Moltmann Conversation

Next week I'll be in a Chicago suburb participating in a "Theological Conversation with Jurgen Moltmann." This is one of those once in a lifetime opportunities, so I jumped at it. Moltmann is now in his 80s and is one of the great theological minds of our time. His theology of hope has nurtured many, who sought to have a true eschatalogical/future oriented faith. Moltmann's theology, which is rooted in his own autobiography, has sought to understand God's presence in daily life, especially in the lives of those who suffer. Titles like The Crucified God give evidence of that perspective. Being that I have a Pentecostal background, I found helpful his discussions of the Holy Spirit. Indeed, the first book I read of Moltmann's was The Church in the Power of the Spirit.

I credit Karl Barth with helping me come to grips with the role of Scripture in my theology. I had grown disenchanted with the literalism of my sojourn into Pentecostalism. I needed to find a way to bring together a strong commitment to the biblical text without being pulled under by things like inerrancy and such. Barth allowed me to make a distinction between revelation and the Bible.

Whereas Barth focused on the distance between God and humanity, Moltmann, has helped me better understand God's relationship with humanity. It is future oriented, not past oriented (though it is deeply rooted in history). I also appreciated Moltmann's commitment to social justice -- a perspective that influenced early expressions of Liberation Theology (which I became interested in during my seminary years).

So, on Wednesday I'll go to Chicago and spend several days in a conference sponsored by Emergent Village and offered by JoPa productions -- an outgrowth of the ministries of Emergent Church leaders Doug Pagitt and Tony Jones. What is interesting here is that this movement is an expression of Progressive Evangelicalism, which is kind of where I was maybe a decade ago. I've kind of moved on to a more Mainline Protestant/Progressive perspective, but my roots in evangelicalism remain strong. But then, Moltmann is the kind of theologian who nurtures both evangelicalism and progressive Christian perspectives.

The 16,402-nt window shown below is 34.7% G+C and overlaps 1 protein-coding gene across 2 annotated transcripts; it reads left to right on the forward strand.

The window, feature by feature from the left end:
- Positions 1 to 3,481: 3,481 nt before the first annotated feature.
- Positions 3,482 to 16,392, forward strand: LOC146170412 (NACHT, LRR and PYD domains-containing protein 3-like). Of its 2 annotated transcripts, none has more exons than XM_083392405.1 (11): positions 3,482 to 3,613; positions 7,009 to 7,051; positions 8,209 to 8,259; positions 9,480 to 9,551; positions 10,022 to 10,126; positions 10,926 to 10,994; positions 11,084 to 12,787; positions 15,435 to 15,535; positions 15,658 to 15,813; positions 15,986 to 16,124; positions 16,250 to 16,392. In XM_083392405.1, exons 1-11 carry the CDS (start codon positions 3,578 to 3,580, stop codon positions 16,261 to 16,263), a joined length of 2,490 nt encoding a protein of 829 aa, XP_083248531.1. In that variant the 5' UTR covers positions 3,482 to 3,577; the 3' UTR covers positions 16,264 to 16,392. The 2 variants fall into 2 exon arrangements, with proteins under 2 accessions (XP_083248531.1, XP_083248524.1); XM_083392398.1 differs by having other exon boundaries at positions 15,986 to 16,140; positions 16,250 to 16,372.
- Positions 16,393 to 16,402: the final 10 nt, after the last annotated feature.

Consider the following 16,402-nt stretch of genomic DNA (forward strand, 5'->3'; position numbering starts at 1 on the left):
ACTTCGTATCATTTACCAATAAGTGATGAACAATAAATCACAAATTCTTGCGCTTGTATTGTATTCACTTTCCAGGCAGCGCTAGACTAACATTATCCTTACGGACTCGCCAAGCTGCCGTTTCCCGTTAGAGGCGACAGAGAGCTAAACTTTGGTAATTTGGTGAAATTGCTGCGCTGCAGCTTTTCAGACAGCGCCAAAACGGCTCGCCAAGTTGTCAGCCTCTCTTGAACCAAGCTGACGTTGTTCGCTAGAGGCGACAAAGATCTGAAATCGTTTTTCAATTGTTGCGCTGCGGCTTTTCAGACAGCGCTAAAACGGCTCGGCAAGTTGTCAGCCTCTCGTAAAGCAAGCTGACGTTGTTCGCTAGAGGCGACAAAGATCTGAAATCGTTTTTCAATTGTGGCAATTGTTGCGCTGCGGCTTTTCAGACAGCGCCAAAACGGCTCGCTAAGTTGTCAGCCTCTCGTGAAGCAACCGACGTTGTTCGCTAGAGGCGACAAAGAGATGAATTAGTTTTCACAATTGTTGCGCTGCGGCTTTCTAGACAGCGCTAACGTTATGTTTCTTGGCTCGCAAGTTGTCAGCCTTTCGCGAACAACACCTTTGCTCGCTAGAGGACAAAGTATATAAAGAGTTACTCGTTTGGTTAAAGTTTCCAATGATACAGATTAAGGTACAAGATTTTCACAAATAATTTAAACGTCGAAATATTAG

I will of course give updates while in Chicago. In preparation I'm reading Moltmann's autobiography A Broad Place (Fortress, 2009). The biography reminds us that our theological development can't help but be influenced by our life story. To come to faith while in a prisoner of war camp is telling. To have to wrestle with the story of the holocaust, and his own sense of guilt in fighting for a government that would perpetrate such a thing, even if he wasn't a Nazi, is almost incomprehensible, but to hear the story helps me wrestle with my own context. And so it goes!

As I close this, I'll put out a question. If you could spend three days with a theologian, who would it be and why?


Anonymous said…
One day each with, Paul, Mohammed and then Jesus. They all had the same boss/goal. David Mc
Anonymous said…
I’d actually would like to save an hour (20 min break from each of the above) to meet and with Gary. No weapons, and with referees.
Let us meet with only a bushel of carrots and the Bible. He’s a Waskily rabbit like me.
But then I realize that lightning rods are useful, as long as you’re not next to one- makes me doubtful that either of us have would have the nerve. David Mc
Anonymous said…
Gary, I needed to get out of bed and reboot to clarify. My point was, if I ever learn the 100% truth, that I hope I’d remember to share it with you. Otherwise it's probably not the truth. I always need to temper my ego with a joke. My eccentricity I guess. I was thinking about your sticks, and my carrots. Your sticks may hold your attention, but my carrots (there I go again, OUR carrots, i.e. salvation) help us see clearly in the dark.

The irony is, maybe your warnings may come from true concern for us. David Mc
Anonymous said…
I was watching Charlie Rose last night and this woman was one of her guests. Interesting, because she, a fellow scientist, seems 100% sure, and wants to share it. Give her 20min of YOUR time.

David Mc
Anonymous said…
Sorry Charlie, of course you're a guy. David Mc
David said…
Look forward to seeing you there and meeting you, Bob. Moltmann has had a remarkably similar influence on me.

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